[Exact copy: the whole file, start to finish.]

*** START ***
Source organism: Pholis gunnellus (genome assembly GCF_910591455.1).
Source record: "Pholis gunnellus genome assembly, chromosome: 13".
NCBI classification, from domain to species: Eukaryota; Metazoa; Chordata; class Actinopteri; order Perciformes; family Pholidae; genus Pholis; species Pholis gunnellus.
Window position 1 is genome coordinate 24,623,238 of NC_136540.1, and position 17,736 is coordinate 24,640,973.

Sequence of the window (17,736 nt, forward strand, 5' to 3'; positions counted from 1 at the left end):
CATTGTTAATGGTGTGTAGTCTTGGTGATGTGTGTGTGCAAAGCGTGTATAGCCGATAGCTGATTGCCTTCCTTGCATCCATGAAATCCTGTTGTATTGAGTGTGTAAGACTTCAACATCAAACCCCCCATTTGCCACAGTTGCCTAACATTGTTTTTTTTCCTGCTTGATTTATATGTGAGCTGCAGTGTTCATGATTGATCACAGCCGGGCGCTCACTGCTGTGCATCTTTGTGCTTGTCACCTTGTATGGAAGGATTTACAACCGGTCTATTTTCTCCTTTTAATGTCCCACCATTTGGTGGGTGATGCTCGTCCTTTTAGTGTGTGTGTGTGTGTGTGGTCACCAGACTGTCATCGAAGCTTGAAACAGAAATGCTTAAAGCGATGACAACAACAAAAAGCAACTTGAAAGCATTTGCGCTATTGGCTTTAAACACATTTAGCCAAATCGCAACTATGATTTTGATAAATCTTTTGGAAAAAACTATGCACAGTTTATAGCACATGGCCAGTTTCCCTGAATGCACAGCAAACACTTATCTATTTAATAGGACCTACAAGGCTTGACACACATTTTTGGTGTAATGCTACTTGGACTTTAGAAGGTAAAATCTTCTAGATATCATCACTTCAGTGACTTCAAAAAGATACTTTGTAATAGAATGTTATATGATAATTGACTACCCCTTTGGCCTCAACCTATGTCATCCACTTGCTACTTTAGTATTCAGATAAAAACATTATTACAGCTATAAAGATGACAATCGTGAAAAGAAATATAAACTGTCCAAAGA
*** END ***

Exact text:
Source organism: Pholis gunnellus (genome assembly GCF_910591455.1).
Source record: "Pholis gunnellus genome assembly, chromosome: 13".
NCBI classification, from domain to species: Eukaryota; Metazoa; Chordata; class Actinopteri; order Perciformes; family Pholidae; genus Pholis; species Pholis gunnellus.
Window position 1 is genome coordinate 24,623,238 of NC_136540.1, and position 17,736 is coordinate 24,640,973.

Sequence of the window (17,736 nt, forward strand, 5' to 3'; positions counted from 1 at the left end):
CATTGTTAATGGTGTGTAGTCTTGGTGATGTGTGTGTGCAAAGCGTGTATAGCCGATAGCTGATTGCCTTCCTTGCATCCATGAAATCCTGTTGTATTGAGTGTGTAAGACTTCAACATCAAACCCCCCATTTGCCACAGTTGCCTAACATTGTTTTTTTTCCTGCTTGATTTATATGTGAGCTGCAGTGTTCATGATTGATCACAGCCGGGCGCTCACTGCTGTGCATCTTTGTGCTTGTCACCTTGTATGGAAGGATTTACAACCGGTCTATTTTCTCCTTTTAATGTCCCACCATTTGGTGGGTGATGCTCGTCCTTTTAGTGTGTGTGTGTGTGTGTGGTCACCAGACTGTCATCGAAGCTTGAAACAGAAATGCTTAAAGCGATGACAACAACAAAAAGCAACTTGAAAGCATTTGCGCTATTGGCTTTAAACACATTTAGCCAAATCGCAACTATGATTTTGATAAATCTTTTGGAAAAAACTATGCACAGTTTATAGCACATGGCCAGTTTCCCTGAATGCACAGCAAACACTTATCTATTTAATAGGACCTACAAGGCTTGACACACATTTTTGGTGTAATGCTACTTGGACTTTAGAAGGTAAAATCTTCTAGATATCATCACTTCAGTGACTTCAAAAAGATACTTTGTAATAGAATGTTATATGATAATTGACTACCCCTTTGGCCTCAACCTATGTCATCCACTTGCTACTTTAGTATTCAGATAAAAACATTATTACAGCTATAAAGATGACAATCGTGAAAAGAAATATAAACTGTCCAAAGA